2 in 5 Brits took just half of their annual leave last year, with only 13 per cent taking a mere 20 per cent of what they were entitled to. The UK has a long way to go before perfecting the perfect work-life balance, as research reveals Brits work some of the longest hours in Europe, with a quarter working more than 40 hours a week. However, many people are already looking to plan their annual leave for the new year in order to spend more time out of the office.
Planning ahead and strategically booking annual leave around the Bank Holidays, can help maximise your leave, and if done right can potentially even double it, according to Instant Offices:
December 2019/January 2020
- Wednesday 25 December: Christmas Day
- Thursday 26 December: Boxing Day
- Wednesday 1 January: New Year’s Day
Take a 14-day holiday by booking 7 days off (23 Dec – 5 Jan)
- Friday 10 April: Good Friday
- Monday 13 April: Easter Monday
Take an 11-day holiday by booking 5 days off (9 Apr – 19 Apr)
- Friday 8 May: VE Day
- Monday 25 May: Spring bank holiday
Take an 18-day holiday by booking 10 days off (8 May – 25 May)
- Monday 31 August: Summer Bank Holiday
- Take a 9-day holiday by booking 4 days off (29 Aug – 6 Sept)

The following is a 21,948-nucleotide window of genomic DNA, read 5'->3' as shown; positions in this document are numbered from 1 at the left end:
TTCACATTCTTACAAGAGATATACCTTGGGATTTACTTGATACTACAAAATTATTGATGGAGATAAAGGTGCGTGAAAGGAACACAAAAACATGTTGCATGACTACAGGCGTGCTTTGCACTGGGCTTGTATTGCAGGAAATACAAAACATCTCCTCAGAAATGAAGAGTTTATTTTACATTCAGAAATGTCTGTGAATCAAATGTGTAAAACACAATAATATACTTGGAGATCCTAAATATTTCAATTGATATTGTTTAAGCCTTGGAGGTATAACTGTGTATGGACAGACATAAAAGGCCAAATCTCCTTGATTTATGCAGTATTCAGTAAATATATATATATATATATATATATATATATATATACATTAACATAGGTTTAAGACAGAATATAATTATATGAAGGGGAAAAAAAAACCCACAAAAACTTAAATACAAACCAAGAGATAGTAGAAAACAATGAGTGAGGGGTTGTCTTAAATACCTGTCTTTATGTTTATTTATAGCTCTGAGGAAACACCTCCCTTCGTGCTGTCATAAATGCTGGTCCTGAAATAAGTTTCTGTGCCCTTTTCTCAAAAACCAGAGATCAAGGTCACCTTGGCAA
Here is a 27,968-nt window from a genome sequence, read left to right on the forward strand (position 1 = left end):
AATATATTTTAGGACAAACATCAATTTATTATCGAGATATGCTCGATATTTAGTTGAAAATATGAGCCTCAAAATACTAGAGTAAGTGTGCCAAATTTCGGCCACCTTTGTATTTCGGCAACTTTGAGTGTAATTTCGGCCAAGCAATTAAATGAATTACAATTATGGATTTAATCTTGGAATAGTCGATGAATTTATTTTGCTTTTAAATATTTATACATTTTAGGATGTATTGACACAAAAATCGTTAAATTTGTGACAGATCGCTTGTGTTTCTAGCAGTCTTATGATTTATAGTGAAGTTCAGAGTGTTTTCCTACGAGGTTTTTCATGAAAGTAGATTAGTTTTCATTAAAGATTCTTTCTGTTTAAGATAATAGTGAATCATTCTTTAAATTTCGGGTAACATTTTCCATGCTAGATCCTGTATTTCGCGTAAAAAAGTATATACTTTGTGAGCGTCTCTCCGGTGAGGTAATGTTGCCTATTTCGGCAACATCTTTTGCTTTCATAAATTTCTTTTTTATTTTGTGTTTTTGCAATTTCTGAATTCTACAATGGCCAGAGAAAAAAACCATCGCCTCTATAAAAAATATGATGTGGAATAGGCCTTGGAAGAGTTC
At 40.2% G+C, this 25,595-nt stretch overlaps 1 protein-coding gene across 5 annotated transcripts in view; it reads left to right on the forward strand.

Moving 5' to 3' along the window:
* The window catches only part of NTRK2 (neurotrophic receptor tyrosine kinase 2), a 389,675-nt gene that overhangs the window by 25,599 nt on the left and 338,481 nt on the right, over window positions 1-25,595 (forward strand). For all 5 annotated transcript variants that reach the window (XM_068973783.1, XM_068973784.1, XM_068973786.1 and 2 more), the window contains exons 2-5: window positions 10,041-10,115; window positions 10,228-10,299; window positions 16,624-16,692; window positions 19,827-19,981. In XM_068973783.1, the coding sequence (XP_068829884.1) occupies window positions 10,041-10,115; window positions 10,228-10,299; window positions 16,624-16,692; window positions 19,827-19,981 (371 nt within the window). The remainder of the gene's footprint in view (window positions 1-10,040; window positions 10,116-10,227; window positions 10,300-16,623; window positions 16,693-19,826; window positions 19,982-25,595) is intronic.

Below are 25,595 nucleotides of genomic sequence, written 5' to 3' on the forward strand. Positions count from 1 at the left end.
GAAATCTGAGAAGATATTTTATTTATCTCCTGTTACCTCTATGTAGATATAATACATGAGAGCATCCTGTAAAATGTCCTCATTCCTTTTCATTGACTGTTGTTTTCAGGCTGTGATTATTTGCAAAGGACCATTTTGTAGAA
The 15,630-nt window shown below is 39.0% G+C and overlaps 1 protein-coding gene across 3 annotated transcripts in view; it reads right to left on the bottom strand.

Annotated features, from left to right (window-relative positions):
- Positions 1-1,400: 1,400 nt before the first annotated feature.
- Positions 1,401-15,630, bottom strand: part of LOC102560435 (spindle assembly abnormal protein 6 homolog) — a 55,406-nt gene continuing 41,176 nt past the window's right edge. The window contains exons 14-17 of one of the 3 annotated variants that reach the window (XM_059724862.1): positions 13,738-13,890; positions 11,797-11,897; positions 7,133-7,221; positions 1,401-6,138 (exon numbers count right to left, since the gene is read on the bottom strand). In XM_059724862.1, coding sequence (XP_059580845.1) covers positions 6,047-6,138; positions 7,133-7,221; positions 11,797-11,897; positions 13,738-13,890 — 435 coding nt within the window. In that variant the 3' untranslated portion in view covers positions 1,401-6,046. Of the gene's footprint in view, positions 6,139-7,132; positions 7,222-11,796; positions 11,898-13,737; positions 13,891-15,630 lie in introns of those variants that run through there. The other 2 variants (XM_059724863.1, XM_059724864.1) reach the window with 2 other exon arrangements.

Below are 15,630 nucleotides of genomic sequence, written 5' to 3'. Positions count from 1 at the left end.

Total: 52 days of annual leave for just 26 days booked off.
Excessive working can have a negative impact on performance and productivity, with employees being overworked and feeling undervalued. At this stage, it’s easy to fall into the habit of ‘always working’ rather than ‘working smart’, and when this happens it’s imperative to switch off from work to reset, unwind and spend time with loved ones.
Not only does this help relax your mind and improve overall happiness, but also renew your creative focus.
‘Burnout’ has been the buzzword of 2019 when it comes to mental health in the workplace and will likely continue to be at a key consideration for both employees and employers in 2020.
Feeling exhausted, anxious, disengaged, cynical and even excessively critical of yourself at work are all signs of career burnout, however, this is entirely preventable. Before reaching this extreme point in your career, identify signs of burnout and strategically taking leave to focus on physical and mental health.
According to a survey by PaymentSense, 38 per cent of workers across the UK say they worry about work being completed while on annual leave, and 59 per cent admitted their work negatively impacts day-to-day life. As modern families are spending less time together, setting clear boundaries so that work stress doesn’t spill over into everyday life can be difficult, but it’s imperative to push the off button and take a step back to focus on the things that really matter – travel, spending time with loved ones, improving yourself, helping others and generally just resting.
Some companies place value in the ‘first to come in, last to leave’ style of working from their employees but, in truth, this culture only leads to burnout and reduced productivity over time. Rather than being the person who spends the most time at work, focus on being the person who brings the most value to each task by being sharp, thoughtful and enthusiastic.